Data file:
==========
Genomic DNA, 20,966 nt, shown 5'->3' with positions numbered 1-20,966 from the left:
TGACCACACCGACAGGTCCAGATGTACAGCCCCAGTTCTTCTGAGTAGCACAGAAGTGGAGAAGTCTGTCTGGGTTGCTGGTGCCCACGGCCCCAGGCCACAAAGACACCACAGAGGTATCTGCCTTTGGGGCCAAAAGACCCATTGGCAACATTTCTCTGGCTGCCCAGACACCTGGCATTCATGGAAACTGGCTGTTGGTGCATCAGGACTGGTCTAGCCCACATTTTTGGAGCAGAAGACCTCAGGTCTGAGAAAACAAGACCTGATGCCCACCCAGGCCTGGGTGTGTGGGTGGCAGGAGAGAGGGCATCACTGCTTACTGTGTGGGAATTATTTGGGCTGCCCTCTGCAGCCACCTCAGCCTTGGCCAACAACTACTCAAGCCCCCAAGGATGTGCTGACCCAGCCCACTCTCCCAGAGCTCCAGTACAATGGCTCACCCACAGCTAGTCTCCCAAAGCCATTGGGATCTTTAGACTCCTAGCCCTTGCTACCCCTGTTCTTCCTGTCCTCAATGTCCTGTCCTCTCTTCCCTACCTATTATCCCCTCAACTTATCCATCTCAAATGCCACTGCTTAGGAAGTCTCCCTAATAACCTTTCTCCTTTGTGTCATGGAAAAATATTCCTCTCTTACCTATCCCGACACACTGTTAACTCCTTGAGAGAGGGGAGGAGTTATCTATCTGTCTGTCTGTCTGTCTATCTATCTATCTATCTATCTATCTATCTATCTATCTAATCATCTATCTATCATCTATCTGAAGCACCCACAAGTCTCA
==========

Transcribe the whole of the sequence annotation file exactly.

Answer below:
Genomic DNA, 20,966 nt, shown 5'->3' with positions numbered 1-20,966 from the left:
TGACCACACCGACAGGTCCAGATGTACAGCCCCAGTTCTTCTGAGTAGCACAGAAGTGGAGAAGTCTGTCTGGGTTGCTGGTGCCCACGGCCCCAGGCCACAAAGACACCACAGAGGTATCTGCCTTTGGGGCCAAAAGACCCATTGGCAACATTTCTCTGGCTGCCCAGACACCTGGCATTCATGGAAACTGGCTGTTGGTGCATCAGGACTGGTCTAGCCCACATTTTTGGAGCAGAAGACCTCAGGTCTGAGAAAACAAGACCTGATGCCCACCCAGGCCTGGGTGTGTGGGTGGCAGGAGAGAGGGCATCACTGCTTACTGTGTGGGAATTATTTGGGCTGCCCTCTGCAGCCACCTCAGCCTTGGCCAACAACTACTCAAGCCCCCAAGGATGTGCTGACCCAGCCCACTCTCCCAGAGCTCCAGTACAATGGCTCACCCACAGCTAGTCTCCCAAAGCCATTGGGATCTTTAGACTCCTAGCCCTTGCTACCCCTGTTCTTCCTGTCCTCAATGTCCTGTCCTCTCTTCCCTACCTATTATCCCCTCAACTTATCCATCTCAAATGCCACTGCTTAGGAAGTCTCCCTAATAACCTTTCTCCTTTGTGTCATGGAAAAATATTCCTCTCTTACCTATCCCGACACACTGTTAACTCCTTGAGAGAGGGGAGGAGTTATCTATCTGTCTGTCTGTCTGTCTATCTATCTATCTATCTATCTATCTATCTATCTATCTAATCATCTATCTATCATCTATCTGAAGCACCCACAAGTCTCA